Joseph Flores El Inde Arizona
When the power went out in Jackie Gonzalez’s Rio Rico home one weekday earlier this month, the mother of two packed up the kids and drove an hour north on Interstate 19 to West Irvington Road.
Five years ago, she would have waited it out at the nearest Walmart.
But since breaking ground in 2017, The Landing across the street from Tucson Spectrum mall on West Irvington Road at Interstate 19 is fast becoming the hottest entertainment destination in Tucson.
The Landing, a 65-acre mixed-use center from Tucson developers Bourne Cos., is home to popular family-friendly chains including In-N-Out Burger, Crumbl Cookies, Chick-fil-A and Red Robin, as well as the more adult-leaning Ojos Locos Sports Cantina.
This week, the center gets perhaps its biggest entertainment tenant, Main Event, a 50,000-square-foot bowling alley, arcade and family event center that opens on Wednesday, March 1.
“There’s a ton of people over here,” said Matt Rudder, the franchisee for Tucson’s three Crumbl locations. “The demographics are awesome. There are tons of high schools. There are tons of involvement. And then, especially right here (at the Landing), there’s so much going on and this was the place that we needed to be.”
“The area is ripe for expansion,” said Bourn Cos. marketing strategist Dillon Walker. “Our actual focus on The Landing is reflected in some of our branding work that we’ve done and trying to attract the right mixes on the premises.”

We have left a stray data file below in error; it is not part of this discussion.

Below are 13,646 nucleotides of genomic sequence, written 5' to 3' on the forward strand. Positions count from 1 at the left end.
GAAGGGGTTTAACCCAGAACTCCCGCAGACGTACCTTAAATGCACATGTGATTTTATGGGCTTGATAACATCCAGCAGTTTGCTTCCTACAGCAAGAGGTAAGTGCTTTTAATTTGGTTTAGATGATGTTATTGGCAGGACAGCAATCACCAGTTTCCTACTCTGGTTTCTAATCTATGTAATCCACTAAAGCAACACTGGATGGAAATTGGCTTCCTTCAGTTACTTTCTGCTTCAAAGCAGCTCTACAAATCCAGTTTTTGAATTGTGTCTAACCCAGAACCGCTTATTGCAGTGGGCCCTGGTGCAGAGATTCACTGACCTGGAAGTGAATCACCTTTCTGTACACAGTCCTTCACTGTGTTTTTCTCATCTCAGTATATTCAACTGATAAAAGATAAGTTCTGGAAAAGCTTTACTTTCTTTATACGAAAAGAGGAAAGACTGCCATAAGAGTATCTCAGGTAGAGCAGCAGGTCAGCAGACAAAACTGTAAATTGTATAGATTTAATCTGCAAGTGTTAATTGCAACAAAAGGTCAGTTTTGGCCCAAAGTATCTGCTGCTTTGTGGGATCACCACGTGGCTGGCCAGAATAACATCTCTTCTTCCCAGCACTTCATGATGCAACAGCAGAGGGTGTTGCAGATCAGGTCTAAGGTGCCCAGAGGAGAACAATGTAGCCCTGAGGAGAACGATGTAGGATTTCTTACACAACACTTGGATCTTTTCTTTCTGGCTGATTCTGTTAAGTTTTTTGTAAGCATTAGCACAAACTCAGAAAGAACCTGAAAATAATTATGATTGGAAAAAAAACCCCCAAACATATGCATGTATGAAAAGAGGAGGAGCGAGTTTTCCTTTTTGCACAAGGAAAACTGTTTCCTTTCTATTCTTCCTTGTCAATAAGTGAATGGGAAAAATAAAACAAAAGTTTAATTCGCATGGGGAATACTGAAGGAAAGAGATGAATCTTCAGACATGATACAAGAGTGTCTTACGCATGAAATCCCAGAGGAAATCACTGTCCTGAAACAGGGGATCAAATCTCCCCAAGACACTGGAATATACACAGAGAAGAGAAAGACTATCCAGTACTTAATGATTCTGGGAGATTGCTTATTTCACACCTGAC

Walker said the project’s proximity to Mexico also played a role in Bourne’s plans for The Landing as a magnet for destination travelers from Mexico. Bourne estimates 2.7 million Mexican travelers visit The Landing each year.
But the project in one of Tucson’s opportunity zones — areas designed to spur economic development through tax incentives offered to investors — also serves a need to the surrounding largely Hispanic south side community.
“I actually had several employees that were from this side of town that were working at my other locations, and they wanted to transfer to their home stores,” said Crumbl’s Rudder. “So, I would even say a lot of my employees are from around this area.”
In addition to The Landing, the Interstate 19-Irvington Road corridor also is home to several big box stores including Target, Ross Dress For Less and Home Depot, as well as smaller national retail stores occupying 1 million square feet of retail space in the 122-acre Tucson Spectrum mall.
Harkins Tucson Spectrum 18, from the Scottsdale-based behemoth that operates movie theaters in Colorado, California, Oklahoma and throughout Arizona, also is a big draw for the area, saving southside residents the cross-town drive to either Tucson Mall or Park Place.
The Landing has prompted infrastructure improvements along I-19, including the construction a year or so ago of the Irvington Road overpass and widening to ease access to the Spectrum and surrounding businesses, Walker said. The state also added a third right-turn lane off the interstate onto westbound Irvington to ease anticipated traffic from a hotel and apartments planned at The Landing.
“That’s allowed for more traffic to get through. It’s probably promoted a little bit more traffic, but you can tell that there’s a lot of emphasis being focused on that particular area,” Walker said. “I just think there’s still a lot of development to be done. I think that if you look, there’s so many homes being built on the southwest side.”